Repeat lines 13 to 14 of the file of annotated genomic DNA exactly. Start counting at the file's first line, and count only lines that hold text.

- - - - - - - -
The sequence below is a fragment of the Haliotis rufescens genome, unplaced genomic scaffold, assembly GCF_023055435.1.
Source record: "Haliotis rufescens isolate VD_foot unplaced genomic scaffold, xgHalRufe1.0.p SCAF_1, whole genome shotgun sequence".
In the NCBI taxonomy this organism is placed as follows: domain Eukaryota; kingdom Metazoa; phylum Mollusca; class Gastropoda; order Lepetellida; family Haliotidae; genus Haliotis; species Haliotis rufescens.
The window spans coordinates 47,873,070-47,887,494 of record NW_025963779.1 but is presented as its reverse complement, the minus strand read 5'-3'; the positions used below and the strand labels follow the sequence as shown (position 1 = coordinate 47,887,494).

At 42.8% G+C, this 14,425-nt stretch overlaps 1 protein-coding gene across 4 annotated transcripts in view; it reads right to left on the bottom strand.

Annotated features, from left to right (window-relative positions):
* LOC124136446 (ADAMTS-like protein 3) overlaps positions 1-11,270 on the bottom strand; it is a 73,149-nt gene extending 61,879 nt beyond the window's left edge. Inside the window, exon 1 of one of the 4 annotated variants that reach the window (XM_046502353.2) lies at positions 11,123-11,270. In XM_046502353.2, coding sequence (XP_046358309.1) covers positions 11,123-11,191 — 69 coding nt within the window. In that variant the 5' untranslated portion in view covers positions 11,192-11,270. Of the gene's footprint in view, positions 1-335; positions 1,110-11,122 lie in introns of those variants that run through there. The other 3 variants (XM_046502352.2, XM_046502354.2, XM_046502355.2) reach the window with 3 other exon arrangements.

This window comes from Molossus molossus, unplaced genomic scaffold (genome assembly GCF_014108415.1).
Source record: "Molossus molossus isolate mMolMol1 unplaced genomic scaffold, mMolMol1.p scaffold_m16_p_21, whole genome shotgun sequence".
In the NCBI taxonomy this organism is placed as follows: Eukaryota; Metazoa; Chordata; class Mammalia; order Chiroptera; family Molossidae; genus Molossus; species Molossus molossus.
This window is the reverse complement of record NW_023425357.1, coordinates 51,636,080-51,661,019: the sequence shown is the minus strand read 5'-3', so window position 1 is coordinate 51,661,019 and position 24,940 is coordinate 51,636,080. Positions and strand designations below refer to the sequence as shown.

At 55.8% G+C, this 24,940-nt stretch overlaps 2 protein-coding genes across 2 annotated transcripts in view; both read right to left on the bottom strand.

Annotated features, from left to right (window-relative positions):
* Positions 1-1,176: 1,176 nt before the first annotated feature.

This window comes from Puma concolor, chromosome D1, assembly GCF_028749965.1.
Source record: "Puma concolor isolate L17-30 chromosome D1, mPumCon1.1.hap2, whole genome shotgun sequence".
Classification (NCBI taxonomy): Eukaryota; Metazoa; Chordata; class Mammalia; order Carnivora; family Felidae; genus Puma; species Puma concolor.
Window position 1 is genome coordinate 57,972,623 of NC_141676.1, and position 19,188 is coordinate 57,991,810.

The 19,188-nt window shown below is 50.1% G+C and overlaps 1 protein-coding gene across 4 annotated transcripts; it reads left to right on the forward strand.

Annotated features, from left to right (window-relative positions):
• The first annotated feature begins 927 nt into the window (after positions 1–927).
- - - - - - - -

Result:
Annotated features, from left to right (window-relative positions):
* Positions 1-1,176: 1,176 nt before the first annotated feature.